Tai introduces Matt to Izzy and Matt seems more interested in Izzy as someone to use for information while he almost completely ignores Tai. Now, maybe he values Izzy as bringing something to the situation while Tai is just mindlessly flailing about. But unless Matt was watching Tai through the entire last episode, he doesn't really have a reason for treating him like this. Other than.. y'know... he's Matt.

The whole thing just felt a bit clunky. They eventually find out where the Argomon are attacking next and Matt tells Tai to stand back while he takes on a swarm himself. Then Tai realizes the leader is wide open so he figures Matt left him and Greymon behind to figure out on their own that it'd be a good time to make a tactical strike. I was waiting for Matt to chastise them for being reckless but he didn't. So was that actually Matt's plan?

If anything, it seems as if Matt is less rejecting Tai as he is resisting befriending him. He listens to Izzy  only after confirming that he's safely in the real world and because he can help him in the current situation. At the same time, he may want to keep Tai out of it as much as possible. In the end Matt is hesitant to use a risky tactic not because he doesn't want to work with Tai specifically, but because it could hurt the Digimon. There's definitely some untold backstory here, like Matt saw someone else get hurt and doesn't want to repeat a past mistake.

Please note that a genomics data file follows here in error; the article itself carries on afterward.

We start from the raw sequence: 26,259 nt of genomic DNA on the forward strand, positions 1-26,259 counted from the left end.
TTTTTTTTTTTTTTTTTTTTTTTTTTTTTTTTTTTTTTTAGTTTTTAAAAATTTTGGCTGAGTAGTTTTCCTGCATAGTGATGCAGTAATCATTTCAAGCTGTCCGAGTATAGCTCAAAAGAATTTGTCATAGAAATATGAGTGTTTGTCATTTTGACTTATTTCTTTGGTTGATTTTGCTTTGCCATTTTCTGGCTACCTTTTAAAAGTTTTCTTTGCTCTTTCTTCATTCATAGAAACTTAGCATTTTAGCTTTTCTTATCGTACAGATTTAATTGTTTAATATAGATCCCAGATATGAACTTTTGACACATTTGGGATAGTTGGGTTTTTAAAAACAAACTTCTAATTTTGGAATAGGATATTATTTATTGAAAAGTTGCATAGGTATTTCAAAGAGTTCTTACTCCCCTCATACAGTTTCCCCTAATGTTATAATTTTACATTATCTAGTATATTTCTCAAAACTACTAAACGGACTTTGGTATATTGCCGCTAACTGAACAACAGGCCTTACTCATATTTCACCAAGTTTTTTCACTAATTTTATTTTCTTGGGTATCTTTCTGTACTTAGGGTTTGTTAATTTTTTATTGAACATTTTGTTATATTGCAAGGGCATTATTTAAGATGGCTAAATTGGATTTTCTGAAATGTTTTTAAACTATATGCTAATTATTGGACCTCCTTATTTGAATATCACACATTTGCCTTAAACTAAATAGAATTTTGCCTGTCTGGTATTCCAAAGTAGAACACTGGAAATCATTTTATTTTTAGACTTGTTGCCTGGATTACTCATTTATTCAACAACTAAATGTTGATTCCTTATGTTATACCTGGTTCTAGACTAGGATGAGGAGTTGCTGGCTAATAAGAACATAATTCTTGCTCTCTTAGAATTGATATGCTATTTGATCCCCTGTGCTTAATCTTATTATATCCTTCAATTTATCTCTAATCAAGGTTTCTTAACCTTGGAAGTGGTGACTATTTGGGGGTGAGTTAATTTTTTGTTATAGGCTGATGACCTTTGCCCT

But here's the thing: I don't watch Digimon to watch characters disagree about battle tactics. I don't even watch Digimon for the battles. I want to see the characters actually get to know each other and fight among themselves for more complex reasons than how to attack a bad guy.

This episode is almost entirely action with little to no character development or even interactions. I'm not expecting it to be exactly like the original, but  I at least expected a compelling, character driven story. This feels more like watching a kid play with action figures.